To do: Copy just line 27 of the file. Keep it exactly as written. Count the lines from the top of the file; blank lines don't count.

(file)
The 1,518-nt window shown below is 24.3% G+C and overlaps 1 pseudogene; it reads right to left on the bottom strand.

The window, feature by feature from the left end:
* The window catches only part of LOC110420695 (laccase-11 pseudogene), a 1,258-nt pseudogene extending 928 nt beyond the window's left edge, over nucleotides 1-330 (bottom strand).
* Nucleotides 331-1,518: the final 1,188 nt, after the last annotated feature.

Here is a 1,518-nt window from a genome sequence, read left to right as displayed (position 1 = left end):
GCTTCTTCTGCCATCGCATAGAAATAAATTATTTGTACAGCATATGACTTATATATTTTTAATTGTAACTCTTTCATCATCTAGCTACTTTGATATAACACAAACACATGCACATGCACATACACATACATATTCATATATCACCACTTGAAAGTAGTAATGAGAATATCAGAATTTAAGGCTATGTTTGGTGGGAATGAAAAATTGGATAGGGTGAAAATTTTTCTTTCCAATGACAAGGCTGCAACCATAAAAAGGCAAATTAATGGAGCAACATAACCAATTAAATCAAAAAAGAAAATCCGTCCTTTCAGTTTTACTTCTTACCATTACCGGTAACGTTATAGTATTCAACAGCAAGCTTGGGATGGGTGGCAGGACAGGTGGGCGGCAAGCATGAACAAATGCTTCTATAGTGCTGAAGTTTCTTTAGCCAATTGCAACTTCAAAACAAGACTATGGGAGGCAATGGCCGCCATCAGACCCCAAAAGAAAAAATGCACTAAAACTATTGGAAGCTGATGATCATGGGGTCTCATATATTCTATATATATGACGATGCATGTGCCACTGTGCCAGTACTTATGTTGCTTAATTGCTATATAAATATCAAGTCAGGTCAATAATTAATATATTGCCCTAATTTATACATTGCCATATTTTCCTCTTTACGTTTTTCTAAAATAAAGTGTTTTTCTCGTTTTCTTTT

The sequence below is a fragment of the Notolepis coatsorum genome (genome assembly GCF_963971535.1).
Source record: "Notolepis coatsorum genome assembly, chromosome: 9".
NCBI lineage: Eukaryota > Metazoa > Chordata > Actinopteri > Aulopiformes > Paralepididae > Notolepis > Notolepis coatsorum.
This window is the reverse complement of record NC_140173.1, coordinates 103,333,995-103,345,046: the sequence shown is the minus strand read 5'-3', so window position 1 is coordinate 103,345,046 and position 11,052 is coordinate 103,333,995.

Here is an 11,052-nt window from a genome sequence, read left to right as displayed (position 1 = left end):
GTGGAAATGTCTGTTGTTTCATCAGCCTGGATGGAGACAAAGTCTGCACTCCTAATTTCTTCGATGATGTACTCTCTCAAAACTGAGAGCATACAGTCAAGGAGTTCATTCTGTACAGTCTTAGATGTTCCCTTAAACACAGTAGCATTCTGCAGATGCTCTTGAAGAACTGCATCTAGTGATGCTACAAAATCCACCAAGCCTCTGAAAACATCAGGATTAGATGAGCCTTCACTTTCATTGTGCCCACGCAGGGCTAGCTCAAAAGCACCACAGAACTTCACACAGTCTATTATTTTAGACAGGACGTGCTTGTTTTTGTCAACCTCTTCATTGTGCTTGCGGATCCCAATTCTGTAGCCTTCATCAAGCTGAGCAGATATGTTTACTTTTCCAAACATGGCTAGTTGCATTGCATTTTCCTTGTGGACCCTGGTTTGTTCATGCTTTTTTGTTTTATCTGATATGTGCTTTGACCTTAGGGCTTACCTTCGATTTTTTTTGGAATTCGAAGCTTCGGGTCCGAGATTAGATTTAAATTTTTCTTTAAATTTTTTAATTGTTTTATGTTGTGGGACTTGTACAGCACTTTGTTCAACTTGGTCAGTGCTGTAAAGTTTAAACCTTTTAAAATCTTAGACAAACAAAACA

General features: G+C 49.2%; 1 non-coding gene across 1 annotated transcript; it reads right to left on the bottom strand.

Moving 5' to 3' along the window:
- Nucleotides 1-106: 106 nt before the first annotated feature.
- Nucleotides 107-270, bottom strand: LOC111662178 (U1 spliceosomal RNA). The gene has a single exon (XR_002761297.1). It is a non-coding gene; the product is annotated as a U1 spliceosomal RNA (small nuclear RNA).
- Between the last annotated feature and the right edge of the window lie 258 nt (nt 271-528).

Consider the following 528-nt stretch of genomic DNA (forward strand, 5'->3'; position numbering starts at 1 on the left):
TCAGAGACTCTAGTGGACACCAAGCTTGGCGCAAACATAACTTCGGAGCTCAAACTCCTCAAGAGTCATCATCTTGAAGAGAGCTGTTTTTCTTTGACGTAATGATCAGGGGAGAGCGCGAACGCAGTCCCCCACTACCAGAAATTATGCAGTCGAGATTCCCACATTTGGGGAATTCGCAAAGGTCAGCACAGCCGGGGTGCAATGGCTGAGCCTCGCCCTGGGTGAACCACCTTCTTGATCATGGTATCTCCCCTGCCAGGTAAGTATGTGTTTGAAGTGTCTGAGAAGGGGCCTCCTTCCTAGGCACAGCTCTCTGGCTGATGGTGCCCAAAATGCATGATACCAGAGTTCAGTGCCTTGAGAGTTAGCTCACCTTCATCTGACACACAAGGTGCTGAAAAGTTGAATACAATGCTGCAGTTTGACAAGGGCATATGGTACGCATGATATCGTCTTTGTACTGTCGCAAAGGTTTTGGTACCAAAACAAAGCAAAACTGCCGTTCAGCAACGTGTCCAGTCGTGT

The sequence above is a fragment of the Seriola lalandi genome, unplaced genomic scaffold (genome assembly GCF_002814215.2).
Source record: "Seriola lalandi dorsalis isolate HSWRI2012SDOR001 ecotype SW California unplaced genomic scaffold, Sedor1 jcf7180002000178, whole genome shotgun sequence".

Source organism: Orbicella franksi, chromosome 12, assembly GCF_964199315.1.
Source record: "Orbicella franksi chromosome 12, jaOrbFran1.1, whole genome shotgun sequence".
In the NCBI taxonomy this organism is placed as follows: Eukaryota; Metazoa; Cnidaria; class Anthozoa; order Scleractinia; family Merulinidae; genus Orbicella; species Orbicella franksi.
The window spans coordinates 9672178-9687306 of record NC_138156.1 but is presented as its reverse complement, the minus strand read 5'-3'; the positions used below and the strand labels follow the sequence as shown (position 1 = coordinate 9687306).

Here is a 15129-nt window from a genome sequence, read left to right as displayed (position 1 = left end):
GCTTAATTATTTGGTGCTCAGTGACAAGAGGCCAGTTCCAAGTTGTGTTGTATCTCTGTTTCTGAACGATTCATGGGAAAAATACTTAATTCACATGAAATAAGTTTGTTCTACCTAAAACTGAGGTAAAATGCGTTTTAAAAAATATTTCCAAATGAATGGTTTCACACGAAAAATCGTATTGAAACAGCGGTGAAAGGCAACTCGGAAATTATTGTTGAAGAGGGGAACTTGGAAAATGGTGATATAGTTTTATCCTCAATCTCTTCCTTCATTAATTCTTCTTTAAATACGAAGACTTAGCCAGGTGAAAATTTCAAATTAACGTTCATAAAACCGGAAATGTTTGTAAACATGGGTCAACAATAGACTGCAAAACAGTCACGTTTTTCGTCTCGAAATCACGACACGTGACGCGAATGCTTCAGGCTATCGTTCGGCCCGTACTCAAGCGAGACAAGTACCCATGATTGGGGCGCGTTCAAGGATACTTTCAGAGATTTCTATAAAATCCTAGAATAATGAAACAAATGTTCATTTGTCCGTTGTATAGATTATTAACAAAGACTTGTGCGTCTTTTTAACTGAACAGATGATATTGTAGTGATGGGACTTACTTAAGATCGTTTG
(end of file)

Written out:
GCTTAATTATTTGGTGCTCAGTGACAAGAGGCCAGTTCCAAGTTGTGTTGTATCTCTGTTTCTGAACGATTCATGGGAAAAATACTTAATTCACATGAAATAAGTTTGTTCTACCTAAAACTGAGGTAAAATGCGTTTTAAAAAATATTTCCAAATGAATGGTTTCACACGAAAAATCGTATTGAAACAGCGGTGAAAGGCAACTCGGAAATTATTGTTGAAGAGGGGAACTTGGAAAATGGTGATATAGTTTTATCCTCAATCTCTTCCTTCATTAATTCTTCTTTAAATACGAAGACTTAGCCAGGTGAAAATTTCAAATTAACGTTCATAAAACCGGAAATGTTTGTAAACATGGGTCAACAATAGACTGCAAAACAGTCACGTTTTTCGTCTCGAAATCACGACACGTGACGCGAATGCTTCAGGCTATCGTTCGGCCCGTACTCAAGCGAGACAAGTACCCATGATTGGGGCGCGTTCAAGGATACTTTCAGAGATTTCTATAAAATCCTAGAATAATGAAACAAATGTTCATTTGTCCGTTGTATAGATTATTAACAAAGACTTGTGCGTCTTTTTAACTGAACAGATGATATTGTAGTGATGGGACTTACTTAAGATCGTTTG